Facebook is a global phenomenon of epic proportions. So why is the site pushing U.S.-centric morals on the rest of the (sometimes more enlightened) world? Case in point: Banning images of a marijuana leaf, which was only being used to spur political debate.
The "Just Say Now" group is a new independent entity that's pushing for a rethink of the strict anti-marijuana laws in the U.S. at a political and public level. Its members include transpartisan politicians, judges, students, and a whole bunch of other people representing a pretty good slice of society. They've got a website, and they mean serious business in the face of foot-dragging on the matter by the usually progressive Obama administration. To achieve access to a wider public audience, the group has also crafted a Facebook page, and received approval for adverts to promote it on August 7th. The advert contained, of course, the most iconic and attention-grabbing image it could--one that's already well-known to the public: A marijuana leaf.
Then later, with no explanation of why at first, the site blocked the advert.
Investigations revealed that the pot leaf "violated" Facebook's policy on acceptable images because it promoted smoking, and all pro-smoking images are deemed unacceptable. As are images that promote illegal activity--marijuana consumption is illegal in the U.S. unless under some strict regulations in rare medical situations, so presumably this is behind Facebook's decision.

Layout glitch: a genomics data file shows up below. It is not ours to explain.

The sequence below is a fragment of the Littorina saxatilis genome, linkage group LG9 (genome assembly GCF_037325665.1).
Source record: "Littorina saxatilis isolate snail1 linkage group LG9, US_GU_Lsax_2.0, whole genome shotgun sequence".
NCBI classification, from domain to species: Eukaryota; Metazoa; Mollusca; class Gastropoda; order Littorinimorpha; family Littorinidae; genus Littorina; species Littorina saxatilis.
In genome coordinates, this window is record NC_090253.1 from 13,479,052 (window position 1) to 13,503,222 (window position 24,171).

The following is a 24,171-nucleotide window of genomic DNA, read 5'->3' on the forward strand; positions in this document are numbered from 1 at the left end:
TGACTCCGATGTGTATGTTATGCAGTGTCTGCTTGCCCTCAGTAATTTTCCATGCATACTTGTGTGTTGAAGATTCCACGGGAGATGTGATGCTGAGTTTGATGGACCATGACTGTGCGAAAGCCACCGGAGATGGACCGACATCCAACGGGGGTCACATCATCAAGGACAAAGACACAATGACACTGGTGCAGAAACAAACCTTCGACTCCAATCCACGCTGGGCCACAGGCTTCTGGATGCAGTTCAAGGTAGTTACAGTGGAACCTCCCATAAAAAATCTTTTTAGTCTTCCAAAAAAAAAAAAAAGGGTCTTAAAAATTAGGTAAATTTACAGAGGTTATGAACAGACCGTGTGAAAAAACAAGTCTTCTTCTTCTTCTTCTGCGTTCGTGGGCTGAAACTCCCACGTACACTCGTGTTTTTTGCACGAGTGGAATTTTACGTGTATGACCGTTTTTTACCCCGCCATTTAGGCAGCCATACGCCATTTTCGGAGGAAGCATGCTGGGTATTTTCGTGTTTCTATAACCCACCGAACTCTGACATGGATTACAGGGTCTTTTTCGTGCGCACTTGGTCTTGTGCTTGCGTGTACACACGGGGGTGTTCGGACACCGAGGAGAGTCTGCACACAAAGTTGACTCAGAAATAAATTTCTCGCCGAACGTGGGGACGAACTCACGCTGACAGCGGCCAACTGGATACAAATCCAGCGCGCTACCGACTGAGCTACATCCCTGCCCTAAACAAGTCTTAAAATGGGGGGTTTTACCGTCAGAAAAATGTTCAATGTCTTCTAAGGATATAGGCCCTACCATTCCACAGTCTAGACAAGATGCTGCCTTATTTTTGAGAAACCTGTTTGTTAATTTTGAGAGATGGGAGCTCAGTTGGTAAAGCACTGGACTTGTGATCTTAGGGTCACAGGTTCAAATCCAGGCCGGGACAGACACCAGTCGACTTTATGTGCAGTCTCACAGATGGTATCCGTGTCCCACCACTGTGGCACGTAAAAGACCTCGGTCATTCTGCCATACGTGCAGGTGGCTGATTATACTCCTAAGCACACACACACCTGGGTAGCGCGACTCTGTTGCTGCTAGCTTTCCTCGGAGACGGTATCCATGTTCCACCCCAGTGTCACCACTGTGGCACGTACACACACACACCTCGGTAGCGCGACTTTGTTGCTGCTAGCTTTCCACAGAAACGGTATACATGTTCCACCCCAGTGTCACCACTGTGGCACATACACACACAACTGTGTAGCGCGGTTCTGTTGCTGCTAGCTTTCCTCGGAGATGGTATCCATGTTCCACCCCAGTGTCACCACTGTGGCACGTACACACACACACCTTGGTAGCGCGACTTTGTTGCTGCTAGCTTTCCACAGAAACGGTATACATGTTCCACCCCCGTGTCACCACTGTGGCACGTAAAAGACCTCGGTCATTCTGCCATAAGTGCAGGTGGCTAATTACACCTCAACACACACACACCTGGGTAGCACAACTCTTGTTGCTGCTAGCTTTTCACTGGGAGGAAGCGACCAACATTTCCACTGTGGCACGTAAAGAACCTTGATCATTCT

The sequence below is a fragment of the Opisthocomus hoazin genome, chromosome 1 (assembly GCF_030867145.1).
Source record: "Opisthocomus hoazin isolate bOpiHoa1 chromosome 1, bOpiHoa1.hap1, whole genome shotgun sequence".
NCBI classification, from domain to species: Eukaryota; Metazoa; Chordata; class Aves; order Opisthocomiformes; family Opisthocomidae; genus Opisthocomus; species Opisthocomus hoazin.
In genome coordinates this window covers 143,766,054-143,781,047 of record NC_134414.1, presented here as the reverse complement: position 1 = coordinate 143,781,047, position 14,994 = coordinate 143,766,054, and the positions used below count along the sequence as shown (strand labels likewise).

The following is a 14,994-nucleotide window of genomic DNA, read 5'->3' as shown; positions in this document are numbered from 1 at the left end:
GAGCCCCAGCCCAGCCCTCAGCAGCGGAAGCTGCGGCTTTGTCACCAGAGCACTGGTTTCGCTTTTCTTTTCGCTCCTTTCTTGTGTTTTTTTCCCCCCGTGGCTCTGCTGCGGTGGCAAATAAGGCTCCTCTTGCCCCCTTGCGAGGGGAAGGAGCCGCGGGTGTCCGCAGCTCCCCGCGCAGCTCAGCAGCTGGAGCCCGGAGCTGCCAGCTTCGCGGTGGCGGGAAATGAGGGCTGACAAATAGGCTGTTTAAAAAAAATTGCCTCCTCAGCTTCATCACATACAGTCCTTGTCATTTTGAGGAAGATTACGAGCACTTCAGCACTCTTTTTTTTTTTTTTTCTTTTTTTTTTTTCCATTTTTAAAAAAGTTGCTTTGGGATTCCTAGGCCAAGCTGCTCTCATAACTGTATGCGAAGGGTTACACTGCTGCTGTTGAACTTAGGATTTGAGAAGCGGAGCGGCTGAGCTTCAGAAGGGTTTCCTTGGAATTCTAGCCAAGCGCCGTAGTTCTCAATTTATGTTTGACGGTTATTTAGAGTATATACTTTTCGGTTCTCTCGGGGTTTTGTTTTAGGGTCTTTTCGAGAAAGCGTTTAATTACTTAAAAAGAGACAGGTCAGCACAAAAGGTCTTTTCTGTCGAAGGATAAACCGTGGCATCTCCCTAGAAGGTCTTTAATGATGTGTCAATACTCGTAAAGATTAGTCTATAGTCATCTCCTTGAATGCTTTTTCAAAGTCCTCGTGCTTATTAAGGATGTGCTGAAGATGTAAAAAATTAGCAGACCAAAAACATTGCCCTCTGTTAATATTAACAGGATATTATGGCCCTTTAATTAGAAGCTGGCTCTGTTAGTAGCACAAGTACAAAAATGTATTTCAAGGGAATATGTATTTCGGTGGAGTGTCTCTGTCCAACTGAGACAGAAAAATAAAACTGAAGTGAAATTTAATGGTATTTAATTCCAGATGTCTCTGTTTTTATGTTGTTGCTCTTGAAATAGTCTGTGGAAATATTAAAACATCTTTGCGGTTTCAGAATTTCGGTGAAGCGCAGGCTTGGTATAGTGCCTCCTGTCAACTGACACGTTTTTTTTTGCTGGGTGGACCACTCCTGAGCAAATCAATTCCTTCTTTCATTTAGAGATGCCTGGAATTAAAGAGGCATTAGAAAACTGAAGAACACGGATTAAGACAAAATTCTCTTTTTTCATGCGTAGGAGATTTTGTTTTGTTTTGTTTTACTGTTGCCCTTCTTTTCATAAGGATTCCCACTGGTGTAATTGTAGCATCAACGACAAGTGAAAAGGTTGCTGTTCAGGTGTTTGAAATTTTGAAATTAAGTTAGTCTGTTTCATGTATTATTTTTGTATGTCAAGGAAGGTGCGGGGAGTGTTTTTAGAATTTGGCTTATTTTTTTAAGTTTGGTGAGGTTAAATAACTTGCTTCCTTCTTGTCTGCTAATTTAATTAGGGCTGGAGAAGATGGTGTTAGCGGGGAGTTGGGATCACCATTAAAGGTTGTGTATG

But here's the first problem: A pot leaf isn't a "pro-smoking" image. It's a plant, and as many of Facebook's executive team should know (like 40% of Americans who consume marijuana regularly as adults) there are many ways of consuming the product other than smoking it. Blocking the image on these grounds is "tantamount to banning a candidate's face during a political campaign" according to a Just Say Now spokesman who spoke to Reuters, since the campaign is not "pro-smoking" but a political effort to change the law.
And here's a worse problem: The strict anti-marijuana laws in the U.S. aren't necessarily representative of the legal position in other countries around the world. Take Holland, for example, where the drug isn't strictly legal, but there's a famously relaxed interpretation of enforcing the regulations. Or Portugal, a poor and strongly Catholic nation which is leading Europe in a progressive stance on drug legalization: Most drugs have been decriminalized there since 2001. Portugal's policy has been so successful in reducing drug-related crime as well as absolute drug consumption levels, and has increased the number of people seeking addiction help so much that it's seen as a model for the rest of Europe. An image of a pot leaf is most definitely not illegal in Portugal. Why can't Portuguese Facebookers see the Just Say Now campaign? We've emailed Facebook to ask.
Just like Facebook's disastrous decision to block images of breast-feeding--an act which is protected as a right under law in many nations--because of concerns about decency, it's easy to see this as another case of Facebook pushing its U.S.-centric morals on its hundreds of millions of non-U.S. users.
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